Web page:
Workshop 4: Ilana Lowy, ‘‘Designer babies’: embryos and foetuses as experimental objects’

Ilana Lowy (Centre de Recherche Medicine, Science Santé et Societé (CERMES), CNRS, Paris) opened her talk stating that the dream of deciding the baby has a long tradition and practical as well as emotional importance. Lowy emphasised that it is a small object by volume but very important politically. She proceeded in explaining the recent development of perfection in medically assisted reproduction as a domesticated technique in France (women try to forget rather extraordinary measures that lead to pregnancy, naturalising stress). 

Workshop 4: Gail Davies, ‘Moving mice: Managing emergence in experimental systems‘

Gail Davies (Department of Geography, UCL) opened her presentation stating that her paper is about deviants, mutants, virgins and rogues. Davies emphasised, however, that these are not her terms, but are used by her respondents to talk about the animals in their care. She explained that these are people managing the range of genetically altered mice used in contemporary biomedical research. Further, Davies argued that the terms take us back to the monstrous bodily overspills of early taxonomy. However, she pointed out that the context here is twenty-first century biology. Therefore, Davies proposed that these terms emerge as animal caretakers and scientists seek to understand the challenge that spontaneous mutations in laboratory mice present to their use as experimental objects.  Unexpected happenings in the mouse house either herald a useful new strain of research animal, or they are culled. Gail Davies stated that she is interested in where and when these different outcomes occur – the difference difference makes as it were.  Being a geographer, she read this through the spatiality of these experimental forms, using site as the basis from which to explore whether these moments of biological emergence are able to articulate new potential, or remain excessive to the demands of control in experimental systems.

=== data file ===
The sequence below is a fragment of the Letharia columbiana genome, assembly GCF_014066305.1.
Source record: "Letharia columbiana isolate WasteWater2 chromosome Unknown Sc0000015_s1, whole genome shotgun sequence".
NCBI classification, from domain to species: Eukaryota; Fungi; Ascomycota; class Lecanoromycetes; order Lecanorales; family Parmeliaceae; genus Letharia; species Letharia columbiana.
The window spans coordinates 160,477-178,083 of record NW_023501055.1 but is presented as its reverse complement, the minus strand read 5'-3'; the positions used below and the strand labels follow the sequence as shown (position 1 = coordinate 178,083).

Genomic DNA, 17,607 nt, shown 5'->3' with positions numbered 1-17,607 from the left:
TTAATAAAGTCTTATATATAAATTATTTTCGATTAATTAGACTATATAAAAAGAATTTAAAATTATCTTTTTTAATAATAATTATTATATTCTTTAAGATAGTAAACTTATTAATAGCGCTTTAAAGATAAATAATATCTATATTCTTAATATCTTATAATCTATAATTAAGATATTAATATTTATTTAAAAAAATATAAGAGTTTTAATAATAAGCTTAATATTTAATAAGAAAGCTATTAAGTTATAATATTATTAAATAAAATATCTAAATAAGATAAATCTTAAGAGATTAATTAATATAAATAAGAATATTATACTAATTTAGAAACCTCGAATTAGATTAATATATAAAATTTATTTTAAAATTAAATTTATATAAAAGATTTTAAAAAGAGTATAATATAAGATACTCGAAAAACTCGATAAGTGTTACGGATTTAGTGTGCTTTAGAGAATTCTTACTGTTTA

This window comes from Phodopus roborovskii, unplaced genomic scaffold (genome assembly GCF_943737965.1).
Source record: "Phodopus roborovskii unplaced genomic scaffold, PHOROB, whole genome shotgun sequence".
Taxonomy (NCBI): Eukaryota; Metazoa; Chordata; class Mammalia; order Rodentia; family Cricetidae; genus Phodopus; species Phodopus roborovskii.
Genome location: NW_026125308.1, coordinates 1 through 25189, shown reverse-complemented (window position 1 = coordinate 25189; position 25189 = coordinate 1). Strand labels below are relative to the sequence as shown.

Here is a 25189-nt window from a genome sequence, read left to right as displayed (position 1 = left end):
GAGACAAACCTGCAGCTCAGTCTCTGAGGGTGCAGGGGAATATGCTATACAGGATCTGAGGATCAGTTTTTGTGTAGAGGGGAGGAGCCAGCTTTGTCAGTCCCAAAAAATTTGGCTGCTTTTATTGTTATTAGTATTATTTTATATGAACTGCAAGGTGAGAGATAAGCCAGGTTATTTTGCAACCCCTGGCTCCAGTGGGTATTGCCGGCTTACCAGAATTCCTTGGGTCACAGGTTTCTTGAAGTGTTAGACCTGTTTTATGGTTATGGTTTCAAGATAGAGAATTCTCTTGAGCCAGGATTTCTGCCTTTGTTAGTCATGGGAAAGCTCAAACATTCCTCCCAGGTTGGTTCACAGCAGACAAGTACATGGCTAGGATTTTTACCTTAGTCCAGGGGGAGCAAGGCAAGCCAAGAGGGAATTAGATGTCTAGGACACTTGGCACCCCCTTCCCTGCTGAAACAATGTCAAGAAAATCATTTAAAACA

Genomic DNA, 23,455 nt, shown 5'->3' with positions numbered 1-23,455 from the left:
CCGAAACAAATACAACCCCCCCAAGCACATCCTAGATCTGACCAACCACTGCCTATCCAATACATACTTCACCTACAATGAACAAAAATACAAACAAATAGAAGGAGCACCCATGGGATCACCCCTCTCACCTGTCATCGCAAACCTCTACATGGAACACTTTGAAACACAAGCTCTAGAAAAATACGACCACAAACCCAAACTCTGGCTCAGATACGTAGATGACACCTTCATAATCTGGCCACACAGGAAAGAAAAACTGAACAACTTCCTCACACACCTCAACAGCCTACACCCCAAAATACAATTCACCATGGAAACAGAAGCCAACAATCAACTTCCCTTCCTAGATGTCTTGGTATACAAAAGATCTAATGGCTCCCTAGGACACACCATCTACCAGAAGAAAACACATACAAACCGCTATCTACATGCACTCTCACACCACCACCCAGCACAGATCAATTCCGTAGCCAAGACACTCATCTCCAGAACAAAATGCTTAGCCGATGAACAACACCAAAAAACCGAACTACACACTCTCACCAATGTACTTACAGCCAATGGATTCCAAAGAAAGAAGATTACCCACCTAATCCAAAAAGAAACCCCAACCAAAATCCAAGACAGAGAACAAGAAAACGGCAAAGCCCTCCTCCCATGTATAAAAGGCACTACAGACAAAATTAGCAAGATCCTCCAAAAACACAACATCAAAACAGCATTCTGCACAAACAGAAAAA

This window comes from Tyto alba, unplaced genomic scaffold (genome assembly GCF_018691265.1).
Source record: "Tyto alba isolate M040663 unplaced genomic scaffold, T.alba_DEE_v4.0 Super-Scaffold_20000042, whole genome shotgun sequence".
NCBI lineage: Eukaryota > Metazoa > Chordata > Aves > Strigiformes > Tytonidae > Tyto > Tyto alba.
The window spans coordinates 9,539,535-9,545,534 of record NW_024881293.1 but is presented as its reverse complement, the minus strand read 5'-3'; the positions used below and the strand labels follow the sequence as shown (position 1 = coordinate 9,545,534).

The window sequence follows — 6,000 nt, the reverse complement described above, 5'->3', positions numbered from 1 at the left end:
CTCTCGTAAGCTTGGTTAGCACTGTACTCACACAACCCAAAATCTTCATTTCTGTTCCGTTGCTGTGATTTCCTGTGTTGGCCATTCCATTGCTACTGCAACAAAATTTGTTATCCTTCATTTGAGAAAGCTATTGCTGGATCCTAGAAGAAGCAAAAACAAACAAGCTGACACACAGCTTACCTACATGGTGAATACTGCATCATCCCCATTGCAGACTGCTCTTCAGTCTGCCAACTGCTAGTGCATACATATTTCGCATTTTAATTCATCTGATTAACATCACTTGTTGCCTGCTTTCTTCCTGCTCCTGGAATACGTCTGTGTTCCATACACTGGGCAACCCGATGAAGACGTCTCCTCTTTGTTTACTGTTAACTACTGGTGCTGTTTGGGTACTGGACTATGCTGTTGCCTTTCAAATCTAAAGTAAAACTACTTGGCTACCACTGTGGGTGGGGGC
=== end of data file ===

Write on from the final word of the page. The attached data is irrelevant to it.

Workshop 3: Neal White, ‘Experimentality. The Experimental Site’